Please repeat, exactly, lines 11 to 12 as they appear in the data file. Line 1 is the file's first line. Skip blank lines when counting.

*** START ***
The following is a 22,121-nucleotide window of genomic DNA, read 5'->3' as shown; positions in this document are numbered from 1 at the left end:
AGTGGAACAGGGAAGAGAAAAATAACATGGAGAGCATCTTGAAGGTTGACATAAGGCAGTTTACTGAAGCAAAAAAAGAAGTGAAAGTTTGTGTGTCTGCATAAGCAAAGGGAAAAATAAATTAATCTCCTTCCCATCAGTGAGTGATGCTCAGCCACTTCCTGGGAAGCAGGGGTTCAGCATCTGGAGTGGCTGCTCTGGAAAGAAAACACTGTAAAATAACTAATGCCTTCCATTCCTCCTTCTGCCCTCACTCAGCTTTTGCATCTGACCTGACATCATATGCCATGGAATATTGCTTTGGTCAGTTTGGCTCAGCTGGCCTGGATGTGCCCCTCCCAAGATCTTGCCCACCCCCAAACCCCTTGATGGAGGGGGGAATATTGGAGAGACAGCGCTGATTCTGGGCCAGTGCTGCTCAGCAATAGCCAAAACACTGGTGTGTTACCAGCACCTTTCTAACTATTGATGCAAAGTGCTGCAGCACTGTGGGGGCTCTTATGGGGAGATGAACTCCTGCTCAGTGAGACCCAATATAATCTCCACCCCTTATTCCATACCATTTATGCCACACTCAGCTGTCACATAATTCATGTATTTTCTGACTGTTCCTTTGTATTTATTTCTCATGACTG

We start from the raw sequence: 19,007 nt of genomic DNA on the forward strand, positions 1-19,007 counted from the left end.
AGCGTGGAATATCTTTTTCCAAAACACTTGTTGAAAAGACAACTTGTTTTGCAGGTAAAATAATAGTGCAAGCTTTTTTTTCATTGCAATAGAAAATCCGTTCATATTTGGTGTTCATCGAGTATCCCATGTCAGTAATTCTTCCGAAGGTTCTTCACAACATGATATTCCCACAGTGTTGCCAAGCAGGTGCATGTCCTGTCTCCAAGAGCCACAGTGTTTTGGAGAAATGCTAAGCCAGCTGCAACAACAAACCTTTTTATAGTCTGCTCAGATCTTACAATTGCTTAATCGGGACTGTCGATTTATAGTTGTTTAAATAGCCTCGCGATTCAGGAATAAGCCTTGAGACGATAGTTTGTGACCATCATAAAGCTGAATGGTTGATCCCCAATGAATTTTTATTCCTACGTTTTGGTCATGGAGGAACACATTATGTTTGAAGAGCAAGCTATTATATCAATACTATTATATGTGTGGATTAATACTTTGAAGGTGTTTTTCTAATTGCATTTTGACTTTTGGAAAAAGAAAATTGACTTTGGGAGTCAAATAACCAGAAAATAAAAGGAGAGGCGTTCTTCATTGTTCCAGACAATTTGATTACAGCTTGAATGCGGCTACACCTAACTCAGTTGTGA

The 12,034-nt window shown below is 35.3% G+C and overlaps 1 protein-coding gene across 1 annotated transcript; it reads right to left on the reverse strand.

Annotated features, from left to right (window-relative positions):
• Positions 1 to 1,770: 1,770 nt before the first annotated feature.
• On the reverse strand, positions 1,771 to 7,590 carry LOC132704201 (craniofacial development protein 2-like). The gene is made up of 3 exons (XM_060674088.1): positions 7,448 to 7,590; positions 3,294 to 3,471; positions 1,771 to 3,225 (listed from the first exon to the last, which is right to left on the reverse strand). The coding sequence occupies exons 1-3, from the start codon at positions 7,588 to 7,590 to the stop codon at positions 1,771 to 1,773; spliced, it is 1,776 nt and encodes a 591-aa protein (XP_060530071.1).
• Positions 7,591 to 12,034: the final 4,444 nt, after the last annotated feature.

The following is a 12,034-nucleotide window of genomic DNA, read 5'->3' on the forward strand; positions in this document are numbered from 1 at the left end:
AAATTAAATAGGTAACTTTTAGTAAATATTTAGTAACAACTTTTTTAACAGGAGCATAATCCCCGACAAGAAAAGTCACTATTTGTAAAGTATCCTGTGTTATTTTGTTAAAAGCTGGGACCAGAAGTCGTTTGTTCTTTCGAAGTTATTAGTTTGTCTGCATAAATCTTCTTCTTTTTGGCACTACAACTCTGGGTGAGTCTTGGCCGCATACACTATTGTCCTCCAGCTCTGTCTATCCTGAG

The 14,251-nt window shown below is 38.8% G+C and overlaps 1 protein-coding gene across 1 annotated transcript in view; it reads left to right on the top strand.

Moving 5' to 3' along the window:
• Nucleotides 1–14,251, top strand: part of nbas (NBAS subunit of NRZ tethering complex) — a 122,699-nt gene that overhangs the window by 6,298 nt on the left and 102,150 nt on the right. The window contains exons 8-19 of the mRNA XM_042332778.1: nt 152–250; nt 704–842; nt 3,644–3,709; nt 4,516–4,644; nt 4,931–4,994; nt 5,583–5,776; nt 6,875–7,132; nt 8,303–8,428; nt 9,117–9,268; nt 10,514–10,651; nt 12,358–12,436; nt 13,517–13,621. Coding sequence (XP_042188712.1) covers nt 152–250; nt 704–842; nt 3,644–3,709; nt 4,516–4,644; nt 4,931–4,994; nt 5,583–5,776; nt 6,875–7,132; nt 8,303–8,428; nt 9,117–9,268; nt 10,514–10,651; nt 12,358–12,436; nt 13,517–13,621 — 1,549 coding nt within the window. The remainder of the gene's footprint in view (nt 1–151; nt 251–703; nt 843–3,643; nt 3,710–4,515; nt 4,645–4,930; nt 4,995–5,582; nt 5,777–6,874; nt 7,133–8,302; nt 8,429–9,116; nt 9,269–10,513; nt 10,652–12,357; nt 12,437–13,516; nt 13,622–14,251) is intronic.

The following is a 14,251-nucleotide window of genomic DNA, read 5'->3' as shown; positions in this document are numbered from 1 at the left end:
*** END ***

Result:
AAATTAAATAGGTAACTTTTAGTAAATATTTAGTAACAACTTTTTTAACAGGAGCATAATCCCCGACAAGAAAAGTCACTATTTGTAAAGTATCCTGTGTTATTTTGTTAAAAGCTGGGACCAGAAGTCGTTTGTTCTTTCGAAGTTATTAGTTTGTCTGCATAAATCTTCTTCTTTTTGGCACTACAACTCTGGGTGAGTCTTGGCCGCATACACTATTGTCCTCCAGCTCTGTCTATCCTGAG

The 14,251-nt window shown below is 38.8% G+C and overlaps 1 protein-coding gene across 1 annotated transcript in view; it reads left to right on the top strand.